And being so close to where I’ve called home for over two decades, for a person so father-oriented, to have my older teenage sons Caleb and Malcolm, and Malcolm’s girlfriend Kate, sitting there in the back, taking it all in, in good humor and concentrated attention, made it ever more significant, personal, and relaxed for me.
Coleman rattled off formerly fantastic monsters that are simply accepted now – from mountain gorillas and giant pandas to prehistoric coelacanth fish pulled from Indonesian waters and the okapi, zebra-like animals that live in the African jungles.
Science doubted those creatures for years, discounting folk legends and eyewitness accounts. It took serious effort and decades to prove that they really existed.
"So when people ask why we haven’t found Bigfoot yet, I say we haven’t been looking for that long," Coleman said.
Hunting for the hidden creatures isn’t cheap, and there’s been a dearth of money dedicated to the effort since the 1950s.
It is always hard to predict how people so allegedly and radically outside the field are going to integrate cryptozoology into their cosmos, but it certainly seems a good mix and match here for art and cryptozoology. From eyewitnesses drawings to paintings, from creating a department of cryptozoology to imagining the lines blurring between science and mythos in an artists’ view of cryptozoology, from fakery to hoaxes, for assumed reality to expressed reality, it gave me much food for thought.
His is a real discipline, he said.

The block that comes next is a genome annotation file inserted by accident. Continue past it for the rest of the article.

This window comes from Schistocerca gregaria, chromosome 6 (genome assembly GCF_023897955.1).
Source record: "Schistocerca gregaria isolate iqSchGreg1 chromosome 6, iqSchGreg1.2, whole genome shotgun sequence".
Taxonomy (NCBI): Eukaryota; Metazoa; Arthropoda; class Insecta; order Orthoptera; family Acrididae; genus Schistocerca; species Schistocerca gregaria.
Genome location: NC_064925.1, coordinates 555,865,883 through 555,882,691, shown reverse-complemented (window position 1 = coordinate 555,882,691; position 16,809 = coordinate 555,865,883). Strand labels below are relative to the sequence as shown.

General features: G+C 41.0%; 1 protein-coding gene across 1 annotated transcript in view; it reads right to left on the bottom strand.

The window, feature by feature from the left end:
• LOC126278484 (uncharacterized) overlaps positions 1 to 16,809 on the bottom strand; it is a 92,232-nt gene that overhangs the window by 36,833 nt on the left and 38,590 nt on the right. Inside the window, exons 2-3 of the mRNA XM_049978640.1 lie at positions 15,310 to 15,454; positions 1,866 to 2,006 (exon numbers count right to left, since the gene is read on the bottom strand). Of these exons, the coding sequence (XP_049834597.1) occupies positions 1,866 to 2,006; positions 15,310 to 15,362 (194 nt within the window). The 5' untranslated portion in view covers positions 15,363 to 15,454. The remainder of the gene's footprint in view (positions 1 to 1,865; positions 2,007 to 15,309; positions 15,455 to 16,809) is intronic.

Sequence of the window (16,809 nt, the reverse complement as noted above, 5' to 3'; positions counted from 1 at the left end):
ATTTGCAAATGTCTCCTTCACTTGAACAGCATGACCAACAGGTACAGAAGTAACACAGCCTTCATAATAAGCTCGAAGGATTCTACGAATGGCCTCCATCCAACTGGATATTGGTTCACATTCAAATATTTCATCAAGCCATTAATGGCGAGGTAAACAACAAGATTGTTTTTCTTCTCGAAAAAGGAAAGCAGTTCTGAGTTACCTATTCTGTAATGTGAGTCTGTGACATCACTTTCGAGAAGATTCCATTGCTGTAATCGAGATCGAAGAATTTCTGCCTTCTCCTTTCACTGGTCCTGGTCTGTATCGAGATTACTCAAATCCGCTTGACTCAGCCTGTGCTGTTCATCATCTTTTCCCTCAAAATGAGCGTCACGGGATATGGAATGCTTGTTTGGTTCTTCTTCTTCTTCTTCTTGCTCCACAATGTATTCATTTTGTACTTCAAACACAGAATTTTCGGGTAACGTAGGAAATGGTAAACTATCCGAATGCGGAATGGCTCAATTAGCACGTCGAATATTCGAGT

"I don’t like it being called paranormal or supernatural," Coleman said. "I don’t like being lumped together with ghosts or UFOs."
He understands the fascination – especially during Halloween. "It’s a lot more fun to talk about this rather than listen to the same old ghost stories," he said. "I’m glad some people are beginning to figure that out."
Loren Coleman is one of the world’s leading cryptozoologists, some say “the” leading. Certainly, he is acknowledged as the current living American researcher and writer who has most popularized cryptozoology in the late 20th and early 21st centuries. Starting his fieldwork and investigations in 1960, after traveling and trekking extensively in pursuit of cryptozoological mysteries, Coleman began writing to share his experiences in 1969. An honorary member of Ivan T. Sanderson’s Society for the Investigation of the Unexplained in the 1970s, Coleman has been bestowed with similar honorary memberships of the North Idaho College Cryptozoology Club in 1983, and in subsequent years, that of the British Columbia Scientific Cryptozoology Club, CryptoSafari International, and other international organizations. He was also a Life Member and Benefactor of the International Society of Cryptozoology (now-defunct). Loren Coleman’s daily blog, as a member of the Cryptomundo Team, served as an ongoing avenue of communication for the ever-growing body of cryptozoo news from 2005 through 2013.